Compensation

Just like in investment banking, compensation is great. You’ll get a similar breakdown of your pay, including signing bonus, base salary, and year-end bonus. However, the year-end bonus in S&T might be lower in the beginning than the bankers’ bonus. You shouldn’t worry about this, because if you’re a rock star, you’ll start getting paid a lot very early in your career. While the banking career is very structured, in S&T you eat what you kill. And if you can kill a lot early on, you’ll eat a lot as well – much more than bankers of the same age. In statistics terms, S&T career has a higher standard deviation of getting paid. Again, here’s the breakdown of what you can expect as a first year analyst:

  • Signing bonus: ~$10,000
  • Base salary: ~$70,000 – $90,000
  • Year-end bonus: ~$10,000 – $40,000

Although these are pretty fair ranges to assume, it is hard to generalize and encompass what every bank pays, so use this only as guidance.

 

Research Associate

Even before we start, we need to clarify that the “associate” title is not a typo. In research, you start as an associate, and then if you’re good, you eventually get promoted to the analyst level. Why would anyone want to keep things standardized and simple, right?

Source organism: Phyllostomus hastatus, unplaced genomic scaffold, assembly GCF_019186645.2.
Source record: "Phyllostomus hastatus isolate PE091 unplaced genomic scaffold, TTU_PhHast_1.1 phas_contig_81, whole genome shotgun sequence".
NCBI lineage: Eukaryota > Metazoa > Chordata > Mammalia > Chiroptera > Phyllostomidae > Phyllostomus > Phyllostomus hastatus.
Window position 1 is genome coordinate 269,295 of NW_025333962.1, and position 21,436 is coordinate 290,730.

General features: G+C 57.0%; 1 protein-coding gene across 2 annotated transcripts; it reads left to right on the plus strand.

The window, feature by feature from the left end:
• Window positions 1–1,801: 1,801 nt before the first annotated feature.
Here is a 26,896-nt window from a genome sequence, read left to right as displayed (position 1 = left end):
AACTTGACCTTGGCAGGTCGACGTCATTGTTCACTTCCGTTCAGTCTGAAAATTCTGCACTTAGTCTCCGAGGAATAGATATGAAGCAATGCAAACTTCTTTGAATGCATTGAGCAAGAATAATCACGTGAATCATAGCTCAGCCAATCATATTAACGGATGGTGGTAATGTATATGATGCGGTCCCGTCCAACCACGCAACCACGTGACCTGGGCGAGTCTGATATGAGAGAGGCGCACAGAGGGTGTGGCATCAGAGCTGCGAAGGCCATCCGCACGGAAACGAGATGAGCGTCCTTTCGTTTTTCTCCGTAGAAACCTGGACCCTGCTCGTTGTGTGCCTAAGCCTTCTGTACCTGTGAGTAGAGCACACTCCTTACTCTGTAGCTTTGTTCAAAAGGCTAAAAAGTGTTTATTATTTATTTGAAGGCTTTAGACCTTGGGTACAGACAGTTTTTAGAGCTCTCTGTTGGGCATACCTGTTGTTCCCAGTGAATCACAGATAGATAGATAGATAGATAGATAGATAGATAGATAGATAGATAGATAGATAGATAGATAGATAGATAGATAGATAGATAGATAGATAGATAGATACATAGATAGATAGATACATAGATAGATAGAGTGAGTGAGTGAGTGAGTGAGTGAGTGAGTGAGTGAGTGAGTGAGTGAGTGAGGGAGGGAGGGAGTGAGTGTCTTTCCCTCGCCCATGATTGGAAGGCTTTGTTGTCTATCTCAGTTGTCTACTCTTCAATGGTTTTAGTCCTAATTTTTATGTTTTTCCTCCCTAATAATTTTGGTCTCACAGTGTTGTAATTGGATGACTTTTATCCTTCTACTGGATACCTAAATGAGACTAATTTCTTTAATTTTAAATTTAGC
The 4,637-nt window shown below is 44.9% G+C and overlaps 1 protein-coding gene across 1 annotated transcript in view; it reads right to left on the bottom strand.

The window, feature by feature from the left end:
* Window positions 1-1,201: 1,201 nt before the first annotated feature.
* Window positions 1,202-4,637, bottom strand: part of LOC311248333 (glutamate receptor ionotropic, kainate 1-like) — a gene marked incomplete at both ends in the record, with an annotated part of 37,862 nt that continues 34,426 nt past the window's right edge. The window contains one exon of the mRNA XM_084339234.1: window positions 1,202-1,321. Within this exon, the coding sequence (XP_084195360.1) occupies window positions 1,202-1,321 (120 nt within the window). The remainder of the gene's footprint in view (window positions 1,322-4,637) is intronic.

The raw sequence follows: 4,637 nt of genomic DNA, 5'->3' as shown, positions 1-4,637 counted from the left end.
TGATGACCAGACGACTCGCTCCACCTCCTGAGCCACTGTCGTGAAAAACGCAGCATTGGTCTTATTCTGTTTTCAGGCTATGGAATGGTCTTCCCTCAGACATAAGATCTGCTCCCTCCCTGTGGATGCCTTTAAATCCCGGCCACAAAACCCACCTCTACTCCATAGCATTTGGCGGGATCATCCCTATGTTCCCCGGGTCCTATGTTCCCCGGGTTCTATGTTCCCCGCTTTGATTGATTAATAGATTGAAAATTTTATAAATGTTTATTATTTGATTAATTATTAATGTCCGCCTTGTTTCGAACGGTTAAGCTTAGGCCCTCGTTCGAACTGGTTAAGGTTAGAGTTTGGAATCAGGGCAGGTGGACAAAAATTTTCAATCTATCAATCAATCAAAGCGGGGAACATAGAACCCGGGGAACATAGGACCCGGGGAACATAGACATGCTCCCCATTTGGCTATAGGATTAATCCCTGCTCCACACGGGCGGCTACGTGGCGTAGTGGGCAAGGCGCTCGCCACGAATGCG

Anyway, have you ever seen reports that suggest whether you should buy, sell, or hold a stock? Also, have you ever asked yourself where those reports come from? Well, this is what a typical researcher does in Investment Banking. They focus on a specific industry or a set of companies and they become an expert at it. The tricky part is that they have to know as much as possible without access to private information.

Work

If you are interested in research, you should expect to construct financial models and write a lot. By working in research, you have to be on top of your industry. You have to understand everything that is going on and how it may affect whatever you’re following. If the company reports bad earnings, you have to be able to explain why that happened and what impact that might have in the future. Additionally, every morning around 7:00 am (depending on the bank), research employees get on the phone with sales and trading (S&T) people for a morning call. A morning call is an update on the most relevant news for the day, and a discussion about how this might impact a particular stock and the market as a whole.

Similar to an investment banking analyst, you can expect to do a plethora of financial models. You will keep readjusting them for new quarterly numbers and revise the estimates. If you’re lucky and end up working for a top analyst, you might get the chance to take calls from less important clients.

Skills